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An Open Letter To Ms. Lunelle / A Run For The White House

From: HK Edgerton
Date: Fri, Mar 4, 2011
Subject: An Open Letter to Ms. Lunelle / A run for the White House

Dear Ms. Lunelle,

There are many who scorn at the idea of my even talking about making a run for the Presidency of this nation. And many more who don’t think that I can raise the funds to buy the position. I do know that it is a formidable task, and one that I do not take lightly.

I remember as I made a run for Mayor in my hometown. I was privy with a meeting with the incumbent Mayor at the doors of the Cultural Center. HK, you do not really want to be mayor because you continue to fight for the downtrodden as he pointed to a group of people gathered in the park in the Historic Black District. They don’t vote, they don’t contribute to campaigns. If you had wanted this job, then you would have been at the Country Club last night.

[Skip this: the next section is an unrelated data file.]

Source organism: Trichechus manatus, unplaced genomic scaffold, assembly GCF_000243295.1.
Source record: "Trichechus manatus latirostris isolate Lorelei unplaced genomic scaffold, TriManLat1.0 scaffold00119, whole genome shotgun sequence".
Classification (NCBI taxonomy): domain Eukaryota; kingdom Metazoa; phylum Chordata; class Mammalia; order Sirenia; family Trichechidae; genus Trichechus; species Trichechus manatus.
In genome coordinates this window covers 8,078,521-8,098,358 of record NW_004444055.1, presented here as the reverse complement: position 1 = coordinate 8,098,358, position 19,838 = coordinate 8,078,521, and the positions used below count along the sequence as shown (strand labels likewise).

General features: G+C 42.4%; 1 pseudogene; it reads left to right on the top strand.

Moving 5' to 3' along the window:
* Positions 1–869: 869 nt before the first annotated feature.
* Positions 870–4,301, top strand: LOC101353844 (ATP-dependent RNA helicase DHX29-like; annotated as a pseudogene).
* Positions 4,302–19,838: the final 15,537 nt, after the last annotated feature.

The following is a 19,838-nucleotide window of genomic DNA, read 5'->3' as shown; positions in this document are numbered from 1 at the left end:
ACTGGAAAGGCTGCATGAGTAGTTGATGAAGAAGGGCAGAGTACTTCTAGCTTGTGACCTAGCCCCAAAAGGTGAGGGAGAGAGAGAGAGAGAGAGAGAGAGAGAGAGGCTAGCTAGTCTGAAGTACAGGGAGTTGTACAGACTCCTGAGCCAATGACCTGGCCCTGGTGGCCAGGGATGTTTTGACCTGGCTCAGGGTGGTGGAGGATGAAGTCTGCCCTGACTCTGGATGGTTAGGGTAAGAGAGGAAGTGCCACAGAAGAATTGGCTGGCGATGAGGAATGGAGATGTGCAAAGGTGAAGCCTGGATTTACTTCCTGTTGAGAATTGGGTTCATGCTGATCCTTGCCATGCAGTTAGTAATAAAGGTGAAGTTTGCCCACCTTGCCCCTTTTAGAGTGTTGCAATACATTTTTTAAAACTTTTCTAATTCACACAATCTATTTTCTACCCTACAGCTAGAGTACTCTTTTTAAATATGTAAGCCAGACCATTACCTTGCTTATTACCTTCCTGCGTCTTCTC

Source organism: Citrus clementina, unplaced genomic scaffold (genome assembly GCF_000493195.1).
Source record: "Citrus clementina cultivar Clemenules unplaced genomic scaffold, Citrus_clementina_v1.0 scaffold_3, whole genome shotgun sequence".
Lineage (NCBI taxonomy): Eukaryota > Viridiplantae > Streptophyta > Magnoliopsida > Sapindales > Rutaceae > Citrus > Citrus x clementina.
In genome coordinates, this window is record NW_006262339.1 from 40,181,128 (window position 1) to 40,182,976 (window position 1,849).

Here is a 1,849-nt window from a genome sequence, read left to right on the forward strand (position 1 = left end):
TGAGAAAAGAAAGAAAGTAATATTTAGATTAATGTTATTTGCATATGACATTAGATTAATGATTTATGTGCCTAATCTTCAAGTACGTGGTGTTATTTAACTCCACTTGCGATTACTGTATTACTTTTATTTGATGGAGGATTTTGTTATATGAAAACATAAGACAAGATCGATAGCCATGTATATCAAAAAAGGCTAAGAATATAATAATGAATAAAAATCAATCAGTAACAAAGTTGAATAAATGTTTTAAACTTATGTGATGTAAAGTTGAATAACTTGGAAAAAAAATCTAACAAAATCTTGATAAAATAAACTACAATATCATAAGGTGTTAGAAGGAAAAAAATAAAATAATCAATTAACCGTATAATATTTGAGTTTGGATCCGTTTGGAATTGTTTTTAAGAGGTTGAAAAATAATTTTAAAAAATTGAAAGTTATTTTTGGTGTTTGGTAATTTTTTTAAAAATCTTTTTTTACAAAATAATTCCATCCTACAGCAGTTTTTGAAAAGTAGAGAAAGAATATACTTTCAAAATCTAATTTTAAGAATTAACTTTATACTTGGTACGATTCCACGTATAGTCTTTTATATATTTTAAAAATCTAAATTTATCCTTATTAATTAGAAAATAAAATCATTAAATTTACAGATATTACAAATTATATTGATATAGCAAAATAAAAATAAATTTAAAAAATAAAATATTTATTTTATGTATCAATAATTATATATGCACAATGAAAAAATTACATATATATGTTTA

Last evening, I would meet with a group of very prominent businessmen who would relate to me that because I work so hard in the arena of Confederate Heritage that I either had to give that issue up, or face the fact that I could not successfully win the White House. And even more so, did I want to drag Ms. Chelsey Marie Hernandez of Houston, Texas, an extremely bright and able young lady into the muck that I was definitely about to encumber, as my running mate?

The Mayor was right in his assessment. Could these men be right? There is no compromise for me as I continue to seek vindication from this terrible wrong that has befallen upon my homeland and its honorable people. And I would tell them that. The look of consternation on every one of their faces told me that I was going to lose any chance of their support. However, now almost ten years ago, I was told that I was too old to even contemplate walking twenty miles a day, six days a week to Texas, and to boot donned in the uniform of the Southern soldier, and carrying the Southern Cross. And furthermore that I was surely going to be killed somewhere along the way after they viewed the route that would take me down the acclaimed Civil Rights Highway (Highway 81 of Alabama) that the likes of Dr. Martin Luther King had traveled, and the other Southern towns that had had more than its share of a troubled past. They said that I would never live to tell about it.

With the help of the Almighty God, I have in my life overcome so many you cant’s that I continue to contemplate.

Your brother,